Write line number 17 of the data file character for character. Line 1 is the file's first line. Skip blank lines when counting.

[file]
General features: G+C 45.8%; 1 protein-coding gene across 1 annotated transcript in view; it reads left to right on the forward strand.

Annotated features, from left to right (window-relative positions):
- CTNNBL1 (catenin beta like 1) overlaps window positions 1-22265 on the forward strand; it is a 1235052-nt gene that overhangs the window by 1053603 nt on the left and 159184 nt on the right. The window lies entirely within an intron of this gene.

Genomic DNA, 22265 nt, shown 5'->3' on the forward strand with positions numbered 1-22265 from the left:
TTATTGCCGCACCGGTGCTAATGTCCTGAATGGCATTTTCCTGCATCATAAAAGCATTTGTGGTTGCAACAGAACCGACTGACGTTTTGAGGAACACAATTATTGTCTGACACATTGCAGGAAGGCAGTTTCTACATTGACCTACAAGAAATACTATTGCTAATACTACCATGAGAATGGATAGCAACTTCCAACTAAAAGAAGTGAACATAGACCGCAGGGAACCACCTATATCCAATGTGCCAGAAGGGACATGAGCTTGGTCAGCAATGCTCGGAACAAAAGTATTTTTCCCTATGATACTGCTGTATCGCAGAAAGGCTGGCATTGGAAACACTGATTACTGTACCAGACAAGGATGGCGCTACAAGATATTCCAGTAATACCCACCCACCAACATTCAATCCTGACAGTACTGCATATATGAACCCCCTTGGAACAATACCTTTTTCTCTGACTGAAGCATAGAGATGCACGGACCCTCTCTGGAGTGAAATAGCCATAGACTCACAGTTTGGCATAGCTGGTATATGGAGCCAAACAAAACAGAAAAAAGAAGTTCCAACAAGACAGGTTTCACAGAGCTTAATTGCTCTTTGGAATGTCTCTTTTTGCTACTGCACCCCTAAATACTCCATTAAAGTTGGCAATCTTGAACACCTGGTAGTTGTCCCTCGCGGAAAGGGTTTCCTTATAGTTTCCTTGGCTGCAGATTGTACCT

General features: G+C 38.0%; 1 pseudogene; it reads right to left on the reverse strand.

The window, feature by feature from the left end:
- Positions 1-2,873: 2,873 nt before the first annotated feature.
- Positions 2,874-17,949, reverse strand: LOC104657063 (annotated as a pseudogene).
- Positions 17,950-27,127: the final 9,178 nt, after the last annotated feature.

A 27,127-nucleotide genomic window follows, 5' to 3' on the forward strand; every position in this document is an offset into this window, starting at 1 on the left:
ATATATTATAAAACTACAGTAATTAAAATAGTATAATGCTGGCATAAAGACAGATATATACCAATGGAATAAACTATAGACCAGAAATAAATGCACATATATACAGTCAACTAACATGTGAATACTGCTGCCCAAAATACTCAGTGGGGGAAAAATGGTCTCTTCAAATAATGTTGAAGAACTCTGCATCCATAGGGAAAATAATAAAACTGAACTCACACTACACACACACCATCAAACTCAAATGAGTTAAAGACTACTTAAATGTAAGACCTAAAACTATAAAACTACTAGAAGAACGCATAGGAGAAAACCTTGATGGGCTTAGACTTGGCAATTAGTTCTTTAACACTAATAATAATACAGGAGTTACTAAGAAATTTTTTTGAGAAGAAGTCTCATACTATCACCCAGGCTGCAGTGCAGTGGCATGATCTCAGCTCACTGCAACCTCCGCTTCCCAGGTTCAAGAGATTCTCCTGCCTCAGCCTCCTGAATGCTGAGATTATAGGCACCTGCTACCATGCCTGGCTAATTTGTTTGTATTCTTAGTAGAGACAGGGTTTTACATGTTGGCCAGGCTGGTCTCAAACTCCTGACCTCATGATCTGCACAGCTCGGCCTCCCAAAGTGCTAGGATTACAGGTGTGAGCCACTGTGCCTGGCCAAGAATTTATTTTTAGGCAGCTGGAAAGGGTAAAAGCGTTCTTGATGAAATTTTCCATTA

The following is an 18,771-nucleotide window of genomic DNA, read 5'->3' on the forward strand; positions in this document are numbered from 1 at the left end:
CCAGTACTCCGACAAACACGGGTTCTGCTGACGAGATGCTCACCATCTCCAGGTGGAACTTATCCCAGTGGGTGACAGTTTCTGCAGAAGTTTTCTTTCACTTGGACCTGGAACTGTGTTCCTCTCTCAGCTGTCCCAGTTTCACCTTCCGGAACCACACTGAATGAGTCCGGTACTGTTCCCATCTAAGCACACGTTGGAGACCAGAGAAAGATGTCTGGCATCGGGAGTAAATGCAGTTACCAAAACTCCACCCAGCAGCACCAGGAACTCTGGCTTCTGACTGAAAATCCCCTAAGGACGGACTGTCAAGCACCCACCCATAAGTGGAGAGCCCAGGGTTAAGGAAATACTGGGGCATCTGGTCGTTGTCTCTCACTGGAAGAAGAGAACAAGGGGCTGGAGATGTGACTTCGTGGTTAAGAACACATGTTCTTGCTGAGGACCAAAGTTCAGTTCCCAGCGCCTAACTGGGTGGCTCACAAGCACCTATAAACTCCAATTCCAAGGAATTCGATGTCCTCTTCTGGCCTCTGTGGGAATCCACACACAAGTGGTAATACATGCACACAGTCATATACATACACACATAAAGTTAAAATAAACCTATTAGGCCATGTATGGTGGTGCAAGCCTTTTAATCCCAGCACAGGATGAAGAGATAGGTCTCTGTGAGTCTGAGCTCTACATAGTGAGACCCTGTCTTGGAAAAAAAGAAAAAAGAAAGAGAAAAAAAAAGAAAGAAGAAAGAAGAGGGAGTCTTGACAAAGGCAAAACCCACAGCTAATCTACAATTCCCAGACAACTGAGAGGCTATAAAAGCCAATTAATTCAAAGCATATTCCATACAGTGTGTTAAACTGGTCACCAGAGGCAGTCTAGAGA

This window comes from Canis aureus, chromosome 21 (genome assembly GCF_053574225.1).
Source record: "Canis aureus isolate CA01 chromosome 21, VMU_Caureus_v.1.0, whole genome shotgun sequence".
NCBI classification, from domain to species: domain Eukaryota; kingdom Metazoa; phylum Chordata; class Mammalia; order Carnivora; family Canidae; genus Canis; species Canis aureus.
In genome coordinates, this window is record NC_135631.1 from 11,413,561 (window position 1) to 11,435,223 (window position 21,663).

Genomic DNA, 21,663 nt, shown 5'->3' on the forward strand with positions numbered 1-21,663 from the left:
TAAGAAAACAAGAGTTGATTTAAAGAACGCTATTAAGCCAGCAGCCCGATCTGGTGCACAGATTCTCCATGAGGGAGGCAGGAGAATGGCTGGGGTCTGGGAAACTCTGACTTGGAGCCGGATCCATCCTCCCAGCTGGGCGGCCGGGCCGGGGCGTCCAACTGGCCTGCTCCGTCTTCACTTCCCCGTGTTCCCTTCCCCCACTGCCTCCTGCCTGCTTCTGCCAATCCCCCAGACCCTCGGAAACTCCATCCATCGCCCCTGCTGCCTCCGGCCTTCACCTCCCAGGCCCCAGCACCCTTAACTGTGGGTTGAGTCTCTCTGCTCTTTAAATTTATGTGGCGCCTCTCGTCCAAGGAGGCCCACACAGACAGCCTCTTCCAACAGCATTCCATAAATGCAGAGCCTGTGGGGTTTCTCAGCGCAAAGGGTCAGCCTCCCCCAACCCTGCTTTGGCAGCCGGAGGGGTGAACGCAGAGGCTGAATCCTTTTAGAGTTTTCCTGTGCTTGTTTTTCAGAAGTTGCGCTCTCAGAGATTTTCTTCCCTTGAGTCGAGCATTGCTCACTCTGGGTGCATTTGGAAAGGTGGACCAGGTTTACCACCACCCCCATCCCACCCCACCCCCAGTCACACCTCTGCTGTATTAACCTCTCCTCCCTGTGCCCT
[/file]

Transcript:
NCBI classification, from domain to species: domain Eukaryota; kingdom Metazoa; phylum Chordata; class Mammalia; order Carnivora; family Canidae; genus Canis; species Canis aureus.